This book is about informatics, an area of study that focuses on information processes and "related phenomena" is a societal context. This is a bit fuzzy, but the explanation seems to be that an information system impacts multiple individuals, each of whom have their own context and cognition. The most common deficiency of systems is that they fail to identify the interests of the actors or the stakeholders
The author defines the word "system" as "a part of the world that is regarded as a whole." It can be broken down into components, has properties, and effects "state transitions." The system itself is an amalgam, and the actual actions area carried out by components (objects) within the system, which should (but do not always) work in concert.
An interesting analogy of system to a chemical factory, constantly at work on multiple orders for different outputs, designed to operate efficiently and with the utmost caution - but even so, sometimes things go wrong. Sometimes, they go horribly wrong. Likewise, information systems deal with data and events, and are designed to handle multiple actions on multiple data with efficiency and care. Sometimes, they go wrong.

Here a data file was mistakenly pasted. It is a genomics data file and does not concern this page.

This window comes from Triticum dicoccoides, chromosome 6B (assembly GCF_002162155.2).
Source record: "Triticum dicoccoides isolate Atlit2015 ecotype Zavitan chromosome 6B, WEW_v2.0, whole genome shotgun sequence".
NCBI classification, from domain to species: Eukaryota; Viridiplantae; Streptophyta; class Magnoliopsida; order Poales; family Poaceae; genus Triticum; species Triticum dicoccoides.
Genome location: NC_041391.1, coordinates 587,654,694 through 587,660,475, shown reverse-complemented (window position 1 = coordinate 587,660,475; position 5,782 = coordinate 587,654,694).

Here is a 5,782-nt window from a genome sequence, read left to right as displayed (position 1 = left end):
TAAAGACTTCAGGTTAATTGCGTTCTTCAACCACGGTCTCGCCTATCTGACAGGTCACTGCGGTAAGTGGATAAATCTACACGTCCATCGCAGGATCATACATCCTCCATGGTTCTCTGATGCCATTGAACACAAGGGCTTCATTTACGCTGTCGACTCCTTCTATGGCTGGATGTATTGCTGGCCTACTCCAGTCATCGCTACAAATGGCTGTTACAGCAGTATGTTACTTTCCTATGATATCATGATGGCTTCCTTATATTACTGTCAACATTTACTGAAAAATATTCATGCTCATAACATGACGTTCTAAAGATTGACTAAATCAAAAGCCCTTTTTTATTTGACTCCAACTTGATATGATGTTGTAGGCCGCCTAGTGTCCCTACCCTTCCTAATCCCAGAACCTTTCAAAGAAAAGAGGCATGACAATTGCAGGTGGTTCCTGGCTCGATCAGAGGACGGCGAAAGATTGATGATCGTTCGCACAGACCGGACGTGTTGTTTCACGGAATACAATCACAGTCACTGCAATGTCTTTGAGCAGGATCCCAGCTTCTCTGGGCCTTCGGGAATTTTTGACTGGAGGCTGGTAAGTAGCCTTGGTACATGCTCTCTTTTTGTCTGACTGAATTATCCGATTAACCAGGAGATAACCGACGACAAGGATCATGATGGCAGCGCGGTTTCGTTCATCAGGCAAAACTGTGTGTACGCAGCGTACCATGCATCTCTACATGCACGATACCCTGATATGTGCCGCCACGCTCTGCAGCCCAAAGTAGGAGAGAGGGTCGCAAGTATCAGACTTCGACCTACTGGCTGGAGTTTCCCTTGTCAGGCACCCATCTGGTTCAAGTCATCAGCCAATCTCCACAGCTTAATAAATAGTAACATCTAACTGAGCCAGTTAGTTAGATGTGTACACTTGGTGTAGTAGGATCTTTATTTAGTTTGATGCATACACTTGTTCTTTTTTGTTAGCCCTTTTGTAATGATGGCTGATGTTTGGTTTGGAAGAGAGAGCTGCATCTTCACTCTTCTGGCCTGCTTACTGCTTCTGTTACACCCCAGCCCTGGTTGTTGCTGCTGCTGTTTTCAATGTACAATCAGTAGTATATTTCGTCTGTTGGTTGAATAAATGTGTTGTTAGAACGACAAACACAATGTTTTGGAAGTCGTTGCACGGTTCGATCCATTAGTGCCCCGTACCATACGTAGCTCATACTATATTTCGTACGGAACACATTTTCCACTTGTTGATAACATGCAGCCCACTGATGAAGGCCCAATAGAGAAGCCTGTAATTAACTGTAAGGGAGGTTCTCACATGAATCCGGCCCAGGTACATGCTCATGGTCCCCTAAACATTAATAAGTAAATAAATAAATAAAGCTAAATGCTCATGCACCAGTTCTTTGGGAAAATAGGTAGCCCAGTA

In his consulting work, the author has encountered such situations, and has a series of "alternative perspectives and insights." The book is intended to be inspirational, to make the reader a keener observer, with a goal of helping them to be more proficient in identifying problems or, better still, seeing ways to avoid them.
EN: I was originally wary at this point, but it passed. There's a lot of fluff in the introduction, the goal of "inspiration" is often abstract, and the extensive use of metaphor and oblique references all are red flags ... but after reading a bit further, I found that departure from traditional methods of organizing information is the theme, and the fact that the book departs from those methods may not be a bad thing